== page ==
Forum How do I...?

Japanese Line Breaks

I’m working on a Japanese manual in Prince, and I have received feedback from our translators that there are a lot of bad line breaks in the PDF. From what I understand, Prince allows line breaks between any characters (other than punctuation) since spaces aren’t used in Japanese content. Because of this we’re seeing places where there are breaks in the middle of a word that could easily be avoided. For example, one of the titles in the manual has a line break that looks like this:


Since “学ぶ” is one word, it would be much better if the line break looked like this:


I’ve been working on a script that uses regular expressions to control line breaks, but this relies on counting characters (for example, not allowing line breaks between the 4 characters before or after a comma.) This solution works well in some cases, but since I’m just counting characters and it’s not linguistically based there are still going to be undesirable breaks between words where they could otherwise be avoided.

I’m wondering if anyone else has had similar issues working with Japanese content in Prince, and if there are any solutions that don’t involve manually editing the source content.
I think this will require a Japanese dictionary to get it right, much like support for Thai line-breaking which we have added recently. Until we can do this it will be necessary to edit the source document, possibly with JavaScript, eg. to wrap up words with span elements to make them unbreakable.
A complication is that some words end in 学 (e.g. 大学), and many words start with ぶ. I wonder whether the best approach would be to have the translators explicitly mark places that shouldn't be broken. One approach to make that convenient would be for the translators to type something else (some character that's easily accessible on a keyboard but rarely used in text), and then change to the  character (zero-width non-breaking space), whether using a preprocessor (perhaps as simple as sed) or using Prince-specific CSS (
prince-text-replace: '=' '\feff'
To be more explicit: One obvious approach to fixing this would be to implement a rule of never breaking between 学 and ぶ, or in the middle of any other sequence of characters that exists as a word. A problem is that this rule would wrongly forbid some breaks, such as where the sentence happens to contain 大学 followed by a word beginning with ぶ: in general, one needs to be a human to know whether 学 should be attached to 大 or to ぶ (or neither), and similarly for other words in the dictionary. One could try gluing all of them together when this happens, though wrongly gluing things together would produce seemingly inexplicably short or unusually spaced lines. (I would also expect that there would still be a few bad breaks just because of words not in whatever word list were used.) If the software did use guessing then the translators would still need to make corrections for where it guessed wrong, presumably involving not just u+FEFF but also u+200B (zero-width space) for phrases that the software wrongly glues together.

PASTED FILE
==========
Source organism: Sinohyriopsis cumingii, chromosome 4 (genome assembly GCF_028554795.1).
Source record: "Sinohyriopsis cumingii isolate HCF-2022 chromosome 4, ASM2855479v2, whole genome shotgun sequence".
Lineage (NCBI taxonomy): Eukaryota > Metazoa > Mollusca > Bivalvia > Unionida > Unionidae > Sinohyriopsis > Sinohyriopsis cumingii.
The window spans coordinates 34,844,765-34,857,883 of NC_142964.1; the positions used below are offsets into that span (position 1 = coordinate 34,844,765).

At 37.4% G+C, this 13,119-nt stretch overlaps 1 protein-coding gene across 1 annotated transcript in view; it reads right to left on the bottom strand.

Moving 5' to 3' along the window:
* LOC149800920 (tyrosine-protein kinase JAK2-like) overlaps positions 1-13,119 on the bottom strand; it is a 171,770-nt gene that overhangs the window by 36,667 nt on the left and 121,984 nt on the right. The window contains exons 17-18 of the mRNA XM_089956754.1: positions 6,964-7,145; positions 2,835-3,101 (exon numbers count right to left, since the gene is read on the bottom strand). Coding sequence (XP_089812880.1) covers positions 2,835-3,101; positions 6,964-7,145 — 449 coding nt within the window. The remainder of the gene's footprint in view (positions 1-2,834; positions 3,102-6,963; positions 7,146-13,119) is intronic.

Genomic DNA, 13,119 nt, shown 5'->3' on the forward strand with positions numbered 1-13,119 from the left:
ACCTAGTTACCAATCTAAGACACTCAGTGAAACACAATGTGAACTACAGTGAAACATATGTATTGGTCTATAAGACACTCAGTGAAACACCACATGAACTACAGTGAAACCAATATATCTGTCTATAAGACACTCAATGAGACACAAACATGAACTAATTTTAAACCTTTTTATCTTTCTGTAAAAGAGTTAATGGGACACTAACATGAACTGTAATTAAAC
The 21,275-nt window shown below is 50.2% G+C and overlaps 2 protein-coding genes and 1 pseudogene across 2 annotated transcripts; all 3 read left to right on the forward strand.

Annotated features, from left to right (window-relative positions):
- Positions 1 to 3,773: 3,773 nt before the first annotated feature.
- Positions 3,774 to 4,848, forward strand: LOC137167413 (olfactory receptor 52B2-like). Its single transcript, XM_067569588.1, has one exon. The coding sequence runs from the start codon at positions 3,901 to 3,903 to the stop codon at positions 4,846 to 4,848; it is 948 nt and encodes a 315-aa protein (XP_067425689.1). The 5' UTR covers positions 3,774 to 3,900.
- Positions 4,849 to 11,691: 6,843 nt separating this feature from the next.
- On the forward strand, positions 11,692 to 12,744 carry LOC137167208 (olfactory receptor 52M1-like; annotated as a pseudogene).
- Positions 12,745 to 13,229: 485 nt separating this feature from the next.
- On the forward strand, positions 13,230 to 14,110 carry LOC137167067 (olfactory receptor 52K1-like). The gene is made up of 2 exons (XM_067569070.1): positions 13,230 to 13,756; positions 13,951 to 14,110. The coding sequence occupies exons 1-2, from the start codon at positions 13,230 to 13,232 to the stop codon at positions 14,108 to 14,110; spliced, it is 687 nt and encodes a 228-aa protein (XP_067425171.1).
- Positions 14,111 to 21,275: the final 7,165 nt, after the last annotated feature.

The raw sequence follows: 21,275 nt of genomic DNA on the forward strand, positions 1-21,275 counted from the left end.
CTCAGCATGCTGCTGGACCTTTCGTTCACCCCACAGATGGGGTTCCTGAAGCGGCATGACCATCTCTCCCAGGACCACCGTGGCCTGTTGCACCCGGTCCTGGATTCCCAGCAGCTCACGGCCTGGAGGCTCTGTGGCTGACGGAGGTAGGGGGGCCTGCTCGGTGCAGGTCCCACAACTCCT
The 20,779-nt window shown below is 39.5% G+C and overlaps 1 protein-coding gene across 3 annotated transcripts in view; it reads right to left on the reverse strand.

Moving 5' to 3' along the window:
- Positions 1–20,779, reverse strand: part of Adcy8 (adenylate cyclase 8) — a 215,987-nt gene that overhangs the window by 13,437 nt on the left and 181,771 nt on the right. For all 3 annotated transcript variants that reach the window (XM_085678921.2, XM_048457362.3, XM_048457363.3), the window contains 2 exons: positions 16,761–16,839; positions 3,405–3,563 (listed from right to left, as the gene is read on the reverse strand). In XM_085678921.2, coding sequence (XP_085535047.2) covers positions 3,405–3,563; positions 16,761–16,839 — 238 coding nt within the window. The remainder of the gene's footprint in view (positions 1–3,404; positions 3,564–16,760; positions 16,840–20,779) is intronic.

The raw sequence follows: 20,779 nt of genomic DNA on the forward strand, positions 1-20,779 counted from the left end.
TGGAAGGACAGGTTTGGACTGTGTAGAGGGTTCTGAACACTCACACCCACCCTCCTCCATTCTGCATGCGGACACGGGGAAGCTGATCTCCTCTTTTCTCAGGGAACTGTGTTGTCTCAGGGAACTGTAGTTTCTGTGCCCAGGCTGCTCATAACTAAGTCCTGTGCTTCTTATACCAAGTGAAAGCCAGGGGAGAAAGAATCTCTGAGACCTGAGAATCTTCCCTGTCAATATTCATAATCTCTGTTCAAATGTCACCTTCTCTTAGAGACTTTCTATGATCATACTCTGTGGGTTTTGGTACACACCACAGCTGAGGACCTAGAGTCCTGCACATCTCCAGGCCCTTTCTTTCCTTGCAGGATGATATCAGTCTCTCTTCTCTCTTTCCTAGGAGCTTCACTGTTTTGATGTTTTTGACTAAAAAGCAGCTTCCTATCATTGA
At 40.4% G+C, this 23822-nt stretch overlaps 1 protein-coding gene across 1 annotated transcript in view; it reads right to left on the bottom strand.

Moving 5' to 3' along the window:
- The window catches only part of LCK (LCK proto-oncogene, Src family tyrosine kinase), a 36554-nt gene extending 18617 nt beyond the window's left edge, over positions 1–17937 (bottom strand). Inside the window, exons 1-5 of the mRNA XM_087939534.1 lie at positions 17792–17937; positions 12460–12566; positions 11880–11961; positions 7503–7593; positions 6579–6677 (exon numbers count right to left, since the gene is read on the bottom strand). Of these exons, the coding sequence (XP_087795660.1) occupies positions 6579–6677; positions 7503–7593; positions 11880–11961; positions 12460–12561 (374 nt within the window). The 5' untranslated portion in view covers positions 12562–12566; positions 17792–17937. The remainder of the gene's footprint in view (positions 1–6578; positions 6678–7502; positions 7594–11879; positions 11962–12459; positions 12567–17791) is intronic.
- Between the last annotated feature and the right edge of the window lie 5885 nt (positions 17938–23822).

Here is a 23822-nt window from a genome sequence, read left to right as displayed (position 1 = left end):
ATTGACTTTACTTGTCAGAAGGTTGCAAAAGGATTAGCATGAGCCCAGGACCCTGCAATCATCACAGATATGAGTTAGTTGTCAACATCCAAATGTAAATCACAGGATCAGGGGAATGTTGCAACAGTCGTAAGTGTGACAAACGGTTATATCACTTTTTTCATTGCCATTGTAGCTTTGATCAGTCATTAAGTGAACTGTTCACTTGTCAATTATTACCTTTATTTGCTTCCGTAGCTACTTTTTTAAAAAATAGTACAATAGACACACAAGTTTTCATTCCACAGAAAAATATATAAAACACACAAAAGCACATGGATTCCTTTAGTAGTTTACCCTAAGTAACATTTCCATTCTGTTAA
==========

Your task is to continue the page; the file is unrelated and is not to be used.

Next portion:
All that said, I can see that there's a convenience argument for software that makes guesses and needs a few corrections after checking over the formatted output.
I see that Prince has an embarrassing bug of not actually honouring u+feff. I've written a fix for this, so I hope we can give you a build that contains that soon.

If you want to experiment with the idea of erring towards gluing things together rather than erring towards breaking, and if you have access to a Unix machine, then you could try the attached shell script, which takes as input a list of Japanese words (one per line), and creates on its output a sed script to run
on HTML documents (assuming utf-8).

The list of input words could be either something that your translaters create as they go, or it could be a huge word list from a dictionary. (In the latter case, the resulting sed script might run slowly.)
  1. phrase-feff.sh1.1 kB
    Shell script to create sed script
Hi joeh,
I wonder if a small JS hack based on this Node.js library might help:

I've tested this quickly on the demo page here: and with input that's potentially tricky like "大学ぶ" it seems to do the right thing. (Given the complexity of Japanese I'd not be surprised if there are words that are legitimately ambiguous, where a string of characters can have two different interpretations if words are split differently, but I hope that's really rare.. ;))

I have not tested if Prince's JavaScript engine is up for running the kuromoji lib. Actually, it would be fun testing that..

Announcement: repos for tests/utils